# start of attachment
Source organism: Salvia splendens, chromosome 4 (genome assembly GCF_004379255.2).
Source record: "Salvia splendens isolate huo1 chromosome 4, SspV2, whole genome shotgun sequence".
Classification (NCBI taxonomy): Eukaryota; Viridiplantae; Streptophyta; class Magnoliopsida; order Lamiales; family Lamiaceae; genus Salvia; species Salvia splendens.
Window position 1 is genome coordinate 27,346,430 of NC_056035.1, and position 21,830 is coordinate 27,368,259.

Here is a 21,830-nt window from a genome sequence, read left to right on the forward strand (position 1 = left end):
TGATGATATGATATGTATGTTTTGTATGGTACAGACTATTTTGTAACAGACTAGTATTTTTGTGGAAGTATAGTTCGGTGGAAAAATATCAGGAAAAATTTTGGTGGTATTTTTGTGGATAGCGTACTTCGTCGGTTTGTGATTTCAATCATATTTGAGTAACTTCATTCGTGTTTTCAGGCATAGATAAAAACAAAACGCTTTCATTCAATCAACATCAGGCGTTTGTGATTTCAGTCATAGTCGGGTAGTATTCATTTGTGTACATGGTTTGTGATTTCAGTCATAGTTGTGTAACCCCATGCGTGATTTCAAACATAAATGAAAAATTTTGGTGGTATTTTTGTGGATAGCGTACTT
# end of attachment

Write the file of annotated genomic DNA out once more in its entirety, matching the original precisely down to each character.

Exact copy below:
Source organism: Salvia splendens, chromosome 4 (genome assembly GCF_004379255.2).
Source record: "Salvia splendens isolate huo1 chromosome 4, SspV2, whole genome shotgun sequence".
Classification (NCBI taxonomy): Eukaryota; Viridiplantae; Streptophyta; class Magnoliopsida; order Lamiales; family Lamiaceae; genus Salvia; species Salvia splendens.
Window position 1 is genome coordinate 27,346,430 of NC_056035.1, and position 21,830 is coordinate 27,368,259.

Here is a 21,830-nt window from a genome sequence, read left to right on the forward strand (position 1 = left end):
TGATGATATGATATGTATGTTTTGTATGGTACAGACTATTTTGTAACAGACTAGTATTTTTGTGGAAGTATAGTTCGGTGGAAAAATATCAGGAAAAATTTTGGTGGTATTTTTGTGGATAGCGTACTTCGTCGGTTTGTGATTTCAATCATATTTGAGTAACTTCATTCGTGTTTTCAGGCATAGATAAAAACAAAACGCTTTCATTCAATCAACATCAGGCGTTTGTGATTTCAGTCATAGTCGGGTAGTATTCATTTGTGTACATGGTTTGTGATTTCAGTCATAGTTGTGTAACCCCATGCGTGATTTCAAACATAAATGAAAAATTTTGGTGGTATTTTTGTGGATAGCGTACTT